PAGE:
ESPN is in the midst of pivoting their iconic program, SportsCenter. Instead of the litany of meaningless NBA dunks and NHL fights that we can pull up on our phones at any time, ESPN is giving SportsCenter personality-driven shows. The guinea pig was Scott Van Pelt on the Midnight ET SportsCenter. While some may argue with the ratings of SVP’s SC, it has been a success. Now, a brotha and a sista come to the forefront on The Six. After watching it for the first time (I know I’m late, like a brotha operating on Colored People Time), I can say with my chest out “It is awesome!”
SportsCenter is usually so damn proper. It feels stiff, rigid and dare I say boring at times. I get it. It’s supposed to be “professional”. After a long day at work, you don’t necessarily want “professional”. Sometimes you want to unbutton that top button of your shirt, loosen up the tie, kick off your shoes and kick back to some “fun” sports talk. That is the first thing you notice about The Six. It is fun. Michael Smith and Jemele Hill are allowed to be themselves. The Six is His & Hers on PEDs presented to a bigger audience. Humor, pop culture, nerd stuff, sports talk and absolute ridiculousness is mixed perfectly together that does not come across as “try hard”. Jemele dipping a slice of pizza in a glass of milk was probably the most disgustingly sexy thing I’ve ever seen.
Part of the initial praise of the show comes from the novelty of having two Black co-hosts on primetime network television. It is a big accomplishment for the culture thanks in large part to the late Stuart Scott. At about the halfway mark, though, I felt the show needed a can of Red Bull. The conversation became a little stagnant, especially when the two started talking about Nascar and the NHL which the duo clearly does not invest much time watching. In recent years, Michael and Jemele have been a bit on the “safe” side in regards to their opinions. I understand Jemele got herself in some hot water several years ago, but someone needs to play the role of Charlemagne Tha God here.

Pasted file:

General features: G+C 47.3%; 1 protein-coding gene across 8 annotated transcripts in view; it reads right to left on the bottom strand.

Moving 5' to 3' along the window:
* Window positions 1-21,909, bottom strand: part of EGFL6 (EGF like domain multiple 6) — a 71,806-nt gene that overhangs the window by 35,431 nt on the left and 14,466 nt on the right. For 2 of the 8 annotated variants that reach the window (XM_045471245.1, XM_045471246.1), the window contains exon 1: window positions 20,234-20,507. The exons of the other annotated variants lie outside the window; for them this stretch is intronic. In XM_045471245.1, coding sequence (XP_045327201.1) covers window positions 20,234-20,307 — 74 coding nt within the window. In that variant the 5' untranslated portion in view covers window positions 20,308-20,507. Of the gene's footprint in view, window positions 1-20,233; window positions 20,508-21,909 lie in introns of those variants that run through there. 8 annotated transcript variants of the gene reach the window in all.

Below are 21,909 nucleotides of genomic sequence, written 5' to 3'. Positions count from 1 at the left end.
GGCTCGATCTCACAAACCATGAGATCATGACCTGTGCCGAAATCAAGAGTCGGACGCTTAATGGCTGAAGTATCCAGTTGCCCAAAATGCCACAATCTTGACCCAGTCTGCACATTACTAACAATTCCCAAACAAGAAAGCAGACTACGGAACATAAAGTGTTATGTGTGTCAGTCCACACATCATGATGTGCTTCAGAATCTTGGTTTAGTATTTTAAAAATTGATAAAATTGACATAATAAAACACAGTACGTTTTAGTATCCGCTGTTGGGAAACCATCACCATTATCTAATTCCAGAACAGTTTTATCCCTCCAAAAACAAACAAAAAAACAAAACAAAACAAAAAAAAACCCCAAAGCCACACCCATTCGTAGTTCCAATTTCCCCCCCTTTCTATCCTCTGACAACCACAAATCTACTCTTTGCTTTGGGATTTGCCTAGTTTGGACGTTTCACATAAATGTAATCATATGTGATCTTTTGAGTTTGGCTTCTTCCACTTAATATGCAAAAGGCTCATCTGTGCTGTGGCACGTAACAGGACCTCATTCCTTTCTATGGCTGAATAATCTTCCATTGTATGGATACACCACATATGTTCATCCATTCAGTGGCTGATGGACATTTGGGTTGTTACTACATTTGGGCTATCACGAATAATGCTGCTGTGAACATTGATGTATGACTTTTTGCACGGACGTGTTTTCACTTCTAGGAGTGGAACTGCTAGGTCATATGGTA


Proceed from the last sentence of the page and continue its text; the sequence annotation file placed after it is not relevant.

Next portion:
The Six is not unapologetically Black and it does not need to be. The powers that be could look at other ESPN programming such as First Take and its NBA telecast for inspiration. As the sports and music cultures continue to merge, a Hip-Hop infusion could do the show some good. The show is described as more of a discussion format rather than debate, but some edgy over-the-top arguments would be a welcome addition.
Much like Stuart Scott did, Jemele and Michael can help generate interest from young Black people working to break into the media broadcasting space. You do not have to sacrifice your personality, or "sell out" if you will, to have success at the highest level. Continued improvements can make The Six a great, trailblazing show in the coming years.
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